If you’ve heard of Nature Rx, you may already be familiar with “shinrin-yoku” – the Japanese term for “forest bathing” or taking in the forest atmosphere. Both concepts are rooted in the idea that being in and surrounded by nature can have astounding health benefits, including on our psyche.
In fact, while it may sound too simple to be true, there is a growing body of research examining just this (Japan has both the Japanese Society of Forest Medicine and the Association of Therapeutic Effects of Forests).
Related: The sounds of nature may benefit your mental health: Study.
As outlined in Psychology Today, a 2020 study in Frontiers in Psychology found that walking in natural settings was linked to reduced stress, including diminished blood pressure, decreased heart rate, reduced “fight-or-flight” nervous system activity and increased activation in the parasympathetic nervous system (the system responsible for your body’s resting state). Additionally, this study of other studies also found multiple other papers supporting the notion that forest bathing reduces “anger-hostility,” “confusion-bewilderment,” “depression-dejection,” fatigue-inertia” and “tension-anxiety.”
See also: Is there a connection between mental health and climate change?
Another study found in the International Journal of Environmental Health Research also found that participants experienced a reduction in the stress hormone cortisol.
In addition to suppressing negative feelings, forest bathing also boosted positive feelings according to the Frontiers paper. Those who took time to immerse themselves in nature also felt a soothing sense of comfort, improved feelings of calm refreshment and described feeling more energised and vigorous.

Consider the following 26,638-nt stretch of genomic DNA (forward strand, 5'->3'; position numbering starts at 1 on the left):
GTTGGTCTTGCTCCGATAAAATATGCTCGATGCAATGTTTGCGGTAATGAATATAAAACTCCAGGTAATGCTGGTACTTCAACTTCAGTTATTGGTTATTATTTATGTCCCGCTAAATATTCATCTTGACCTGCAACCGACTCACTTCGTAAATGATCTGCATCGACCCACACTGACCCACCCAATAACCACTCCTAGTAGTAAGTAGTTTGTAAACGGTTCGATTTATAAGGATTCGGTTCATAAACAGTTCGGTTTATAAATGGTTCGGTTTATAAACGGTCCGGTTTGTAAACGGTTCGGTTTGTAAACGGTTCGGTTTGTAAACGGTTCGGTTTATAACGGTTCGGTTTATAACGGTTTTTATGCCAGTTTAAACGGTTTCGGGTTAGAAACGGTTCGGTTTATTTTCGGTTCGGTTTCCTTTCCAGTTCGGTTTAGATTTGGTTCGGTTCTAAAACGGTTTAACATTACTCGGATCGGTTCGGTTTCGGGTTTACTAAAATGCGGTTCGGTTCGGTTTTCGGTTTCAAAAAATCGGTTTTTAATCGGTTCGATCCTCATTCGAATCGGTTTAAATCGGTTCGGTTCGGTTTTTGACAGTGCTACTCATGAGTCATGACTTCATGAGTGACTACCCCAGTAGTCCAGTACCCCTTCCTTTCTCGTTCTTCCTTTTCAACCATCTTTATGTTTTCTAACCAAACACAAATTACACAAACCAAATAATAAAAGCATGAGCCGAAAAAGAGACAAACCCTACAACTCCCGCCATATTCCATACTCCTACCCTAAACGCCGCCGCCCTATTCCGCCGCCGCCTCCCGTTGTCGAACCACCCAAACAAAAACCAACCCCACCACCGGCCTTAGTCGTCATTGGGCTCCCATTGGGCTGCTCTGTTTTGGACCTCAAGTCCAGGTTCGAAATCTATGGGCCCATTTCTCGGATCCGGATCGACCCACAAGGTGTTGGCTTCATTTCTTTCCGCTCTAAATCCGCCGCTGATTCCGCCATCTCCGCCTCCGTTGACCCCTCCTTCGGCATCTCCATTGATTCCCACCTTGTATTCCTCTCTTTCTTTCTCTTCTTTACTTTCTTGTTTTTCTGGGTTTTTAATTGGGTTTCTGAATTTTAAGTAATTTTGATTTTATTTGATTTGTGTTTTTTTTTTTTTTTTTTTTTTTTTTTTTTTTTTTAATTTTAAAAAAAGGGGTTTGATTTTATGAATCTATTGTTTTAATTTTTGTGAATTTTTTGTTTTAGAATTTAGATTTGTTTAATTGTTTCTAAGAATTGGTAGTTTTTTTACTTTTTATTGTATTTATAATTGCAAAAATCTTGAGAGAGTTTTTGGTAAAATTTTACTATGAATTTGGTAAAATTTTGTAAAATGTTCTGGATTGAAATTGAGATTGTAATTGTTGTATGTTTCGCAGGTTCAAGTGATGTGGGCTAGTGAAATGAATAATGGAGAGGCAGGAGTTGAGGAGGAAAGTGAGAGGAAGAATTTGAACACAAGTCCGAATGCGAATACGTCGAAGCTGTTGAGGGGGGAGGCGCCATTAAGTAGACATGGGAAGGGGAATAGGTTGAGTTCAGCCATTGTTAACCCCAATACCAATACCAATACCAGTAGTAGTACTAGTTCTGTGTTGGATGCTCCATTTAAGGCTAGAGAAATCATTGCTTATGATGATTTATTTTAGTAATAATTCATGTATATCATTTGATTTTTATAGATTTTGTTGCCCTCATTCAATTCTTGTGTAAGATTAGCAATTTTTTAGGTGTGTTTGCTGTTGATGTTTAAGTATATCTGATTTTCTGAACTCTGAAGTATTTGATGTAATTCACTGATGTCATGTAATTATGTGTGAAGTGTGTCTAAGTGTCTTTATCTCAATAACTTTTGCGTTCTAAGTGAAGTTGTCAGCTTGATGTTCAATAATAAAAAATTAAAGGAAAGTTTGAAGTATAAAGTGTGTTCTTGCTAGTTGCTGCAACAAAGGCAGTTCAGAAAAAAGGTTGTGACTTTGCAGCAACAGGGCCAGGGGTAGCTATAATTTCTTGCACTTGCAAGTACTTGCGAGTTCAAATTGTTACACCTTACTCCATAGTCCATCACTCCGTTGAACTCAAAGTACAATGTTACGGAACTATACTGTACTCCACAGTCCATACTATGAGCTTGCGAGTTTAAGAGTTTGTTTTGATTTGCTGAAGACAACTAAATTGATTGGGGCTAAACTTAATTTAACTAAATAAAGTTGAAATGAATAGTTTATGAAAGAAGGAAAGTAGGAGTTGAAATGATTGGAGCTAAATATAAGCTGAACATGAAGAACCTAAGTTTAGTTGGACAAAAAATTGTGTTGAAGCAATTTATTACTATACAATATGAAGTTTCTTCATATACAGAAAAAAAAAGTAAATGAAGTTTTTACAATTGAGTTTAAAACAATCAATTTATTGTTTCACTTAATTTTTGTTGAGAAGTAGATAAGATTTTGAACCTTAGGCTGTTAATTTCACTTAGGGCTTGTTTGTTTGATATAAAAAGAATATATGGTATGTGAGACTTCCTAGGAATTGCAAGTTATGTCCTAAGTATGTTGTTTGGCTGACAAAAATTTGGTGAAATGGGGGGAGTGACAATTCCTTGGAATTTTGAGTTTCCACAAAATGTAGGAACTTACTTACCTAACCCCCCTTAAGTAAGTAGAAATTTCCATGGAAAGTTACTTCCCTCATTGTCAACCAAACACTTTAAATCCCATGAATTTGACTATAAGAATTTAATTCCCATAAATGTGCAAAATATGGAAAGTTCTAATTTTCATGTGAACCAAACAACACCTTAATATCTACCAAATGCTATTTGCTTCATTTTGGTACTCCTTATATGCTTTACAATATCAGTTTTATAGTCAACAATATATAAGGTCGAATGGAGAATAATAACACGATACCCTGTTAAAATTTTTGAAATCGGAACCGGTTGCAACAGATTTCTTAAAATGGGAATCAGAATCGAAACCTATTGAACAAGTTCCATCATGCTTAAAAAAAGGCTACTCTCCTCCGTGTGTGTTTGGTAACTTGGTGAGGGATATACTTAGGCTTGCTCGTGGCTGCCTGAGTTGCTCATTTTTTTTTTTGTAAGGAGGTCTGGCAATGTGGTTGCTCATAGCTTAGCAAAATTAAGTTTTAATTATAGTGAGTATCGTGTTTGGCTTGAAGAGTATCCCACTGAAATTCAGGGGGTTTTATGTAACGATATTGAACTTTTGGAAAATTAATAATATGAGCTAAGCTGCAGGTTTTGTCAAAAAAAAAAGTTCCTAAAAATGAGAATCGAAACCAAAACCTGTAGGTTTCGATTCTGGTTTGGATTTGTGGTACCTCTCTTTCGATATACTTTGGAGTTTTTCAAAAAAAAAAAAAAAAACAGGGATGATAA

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Best part? You may need as little as 10 minutes to reap some of the benefits of forest bathing.
As for why forest bathing may be so beneficial to the human psyche? Science may provide an answer here too. Research from 2020 found that it comes down to our sense of awe and wonder. Being immersed in something grander than ourselves that is hard to fully comprehend with its own set of rules and laws helps keep our own puny human problems in perspective.
Related: Air pollution slashes global life expectancy by more than 2 years: Report.
Focusing on nature can in turn reinforce the idea that a sense of calm can be ever-present while the ups and downs of our personal lives are only temporary. No wonder we saw so many flocking outdoors during the pandemic. Now we just have to make sure our natural environment remains sufficiently protected and accessible so more can benefit from its healing powers.
See also: What is climate feminism — and why Indigenous women should lead the solutions.